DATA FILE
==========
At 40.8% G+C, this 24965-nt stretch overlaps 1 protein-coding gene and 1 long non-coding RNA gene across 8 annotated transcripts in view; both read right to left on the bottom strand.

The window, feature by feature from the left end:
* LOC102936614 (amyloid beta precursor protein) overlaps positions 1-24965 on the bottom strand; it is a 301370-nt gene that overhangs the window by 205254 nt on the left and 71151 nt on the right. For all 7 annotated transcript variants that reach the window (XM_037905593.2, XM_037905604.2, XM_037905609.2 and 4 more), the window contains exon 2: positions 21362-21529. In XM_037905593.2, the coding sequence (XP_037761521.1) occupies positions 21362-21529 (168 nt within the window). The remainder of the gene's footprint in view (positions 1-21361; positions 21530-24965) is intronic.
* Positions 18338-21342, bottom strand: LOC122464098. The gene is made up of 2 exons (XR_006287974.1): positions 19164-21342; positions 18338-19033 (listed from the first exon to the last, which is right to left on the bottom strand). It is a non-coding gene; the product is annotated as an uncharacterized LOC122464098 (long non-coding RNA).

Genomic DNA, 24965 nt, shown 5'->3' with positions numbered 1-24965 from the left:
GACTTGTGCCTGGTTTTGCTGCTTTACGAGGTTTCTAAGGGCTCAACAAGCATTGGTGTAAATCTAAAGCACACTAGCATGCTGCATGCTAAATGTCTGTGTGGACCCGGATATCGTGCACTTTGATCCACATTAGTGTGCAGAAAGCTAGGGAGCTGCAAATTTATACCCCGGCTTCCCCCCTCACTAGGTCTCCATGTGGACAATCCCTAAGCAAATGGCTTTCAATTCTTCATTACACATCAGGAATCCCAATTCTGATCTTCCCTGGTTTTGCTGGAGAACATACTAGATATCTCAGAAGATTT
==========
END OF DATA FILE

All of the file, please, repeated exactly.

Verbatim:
At 40.8% G+C, this 24965-nt stretch overlaps 1 protein-coding gene and 1 long non-coding RNA gene across 8 annotated transcripts in view; both read right to left on the bottom strand.

The window, feature by feature from the left end:
* LOC102936614 (amyloid beta precursor protein) overlaps positions 1-24965 on the bottom strand; it is a 301370-nt gene that overhangs the window by 205254 nt on the left and 71151 nt on the right. For all 7 annotated transcript variants that reach the window (XM_037905593.2, XM_037905604.2, XM_037905609.2 and 4 more), the window contains exon 2: positions 21362-21529. In XM_037905593.2, the coding sequence (XP_037761521.1) occupies positions 21362-21529 (168 nt within the window). The remainder of the gene's footprint in view (positions 1-21361; positions 21530-24965) is intronic.
* Positions 18338-21342, bottom strand: LOC122464098. The gene is made up of 2 exons (XR_006287974.1): positions 19164-21342; positions 18338-19033 (listed from the first exon to the last, which is right to left on the bottom strand). It is a non-coding gene; the product is annotated as an uncharacterized LOC122464098 (long non-coding RNA).

Genomic DNA, 24965 nt, shown 5'->3' with positions numbered 1-24965 from the left:
GACTTGTGCCTGGTTTTGCTGCTTTACGAGGTTTCTAAGGGCTCAACAAGCATTGGTGTAAATCTAAAGCACACTAGCATGCTGCATGCTAAATGTCTGTGTGGACCCGGATATCGTGCACTTTGATCCACATTAGTGTGCAGAAAGCTAGGGAGCTGCAAATTTATACCCCGGCTTCCCCCCTCACTAGGTCTCCATGTGGACAATCCCTAAGCAAATGGCTTTCAATTCTTCATTACACATCAGGAATCCCAATTCTGATCTTCCCTGGTTTTGCTGGAGAACATACTAGATATCTCAGAAGATTT